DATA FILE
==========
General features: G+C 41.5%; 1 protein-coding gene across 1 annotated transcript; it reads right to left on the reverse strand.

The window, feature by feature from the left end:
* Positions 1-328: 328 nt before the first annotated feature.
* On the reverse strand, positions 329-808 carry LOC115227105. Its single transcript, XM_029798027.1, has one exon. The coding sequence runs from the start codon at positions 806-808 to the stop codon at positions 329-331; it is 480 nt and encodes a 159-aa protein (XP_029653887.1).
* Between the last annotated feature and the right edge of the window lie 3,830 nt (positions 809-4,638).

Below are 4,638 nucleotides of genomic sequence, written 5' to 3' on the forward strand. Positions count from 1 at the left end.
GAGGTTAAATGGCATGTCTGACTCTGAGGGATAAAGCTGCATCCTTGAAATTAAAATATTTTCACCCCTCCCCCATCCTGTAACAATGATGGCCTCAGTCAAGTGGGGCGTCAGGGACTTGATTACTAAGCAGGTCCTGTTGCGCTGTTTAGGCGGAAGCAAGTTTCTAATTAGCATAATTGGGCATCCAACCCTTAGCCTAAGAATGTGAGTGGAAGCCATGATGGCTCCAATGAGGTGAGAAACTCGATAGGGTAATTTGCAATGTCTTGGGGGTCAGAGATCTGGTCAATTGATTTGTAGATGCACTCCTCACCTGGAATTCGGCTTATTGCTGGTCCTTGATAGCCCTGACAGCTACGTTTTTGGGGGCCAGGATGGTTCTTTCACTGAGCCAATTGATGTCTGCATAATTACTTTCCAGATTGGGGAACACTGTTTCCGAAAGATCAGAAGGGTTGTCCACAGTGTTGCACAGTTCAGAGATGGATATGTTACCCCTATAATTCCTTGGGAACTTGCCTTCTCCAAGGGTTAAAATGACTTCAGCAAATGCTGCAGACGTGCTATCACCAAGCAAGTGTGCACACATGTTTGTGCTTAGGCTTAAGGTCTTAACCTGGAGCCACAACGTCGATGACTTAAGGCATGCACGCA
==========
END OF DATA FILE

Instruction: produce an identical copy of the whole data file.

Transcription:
General features: G+C 41.5%; 1 protein-coding gene across 1 annotated transcript; it reads right to left on the reverse strand.

The window, feature by feature from the left end:
* Positions 1-328: 328 nt before the first annotated feature.
* On the reverse strand, positions 329-808 carry LOC115227105. Its single transcript, XM_029798027.1, has one exon. The coding sequence runs from the start codon at positions 806-808 to the stop codon at positions 329-331; it is 480 nt and encodes a 159-aa protein (XP_029653887.1).
* Between the last annotated feature and the right edge of the window lie 3,830 nt (positions 809-4,638).

Below are 4,638 nucleotides of genomic sequence, written 5' to 3' on the forward strand. Positions count from 1 at the left end.
GAGGTTAAATGGCATGTCTGACTCTGAGGGATAAAGCTGCATCCTTGAAATTAAAATATTTTCACCCCTCCCCCATCCTGTAACAATGATGGCCTCAGTCAAGTGGGGCGTCAGGGACTTGATTACTAAGCAGGTCCTGTTGCGCTGTTTAGGCGGAAGCAAGTTTCTAATTAGCATAATTGGGCATCCAACCCTTAGCCTAAGAATGTGAGTGGAAGCCATGATGGCTCCAATGAGGTGAGAAACTCGATAGGGTAATTTGCAATGTCTTGGGGGTCAGAGATCTGGTCAATTGATTTGTAGATGCACTCCTCACCTGGAATTCGGCTTATTGCTGGTCCTTGATAGCCCTGACAGCTACGTTTTTGGGGGCCAGGATGGTTCTTTCACTGAGCCAATTGATGTCTGCATAATTACTTTCCAGATTGGGGAACACTGTTTCCGAAAGATCAGAAGGGTTGTCCACAGTGTTGCACAGTTCAGAGATGGATATGTTACCCCTATAATTCCTTGGGAACTTGCCTTCTCCAAGGGTTAAAATGACTTCAGCAAATGCTGCAGACGTGCTATCACCAAGCAAGTGTGCACACATGTTTGTGCTTAGGCTTAAGGTCTTAACCTGGAGCCACAACGTCGATGACTTAAGGCATGCACGCA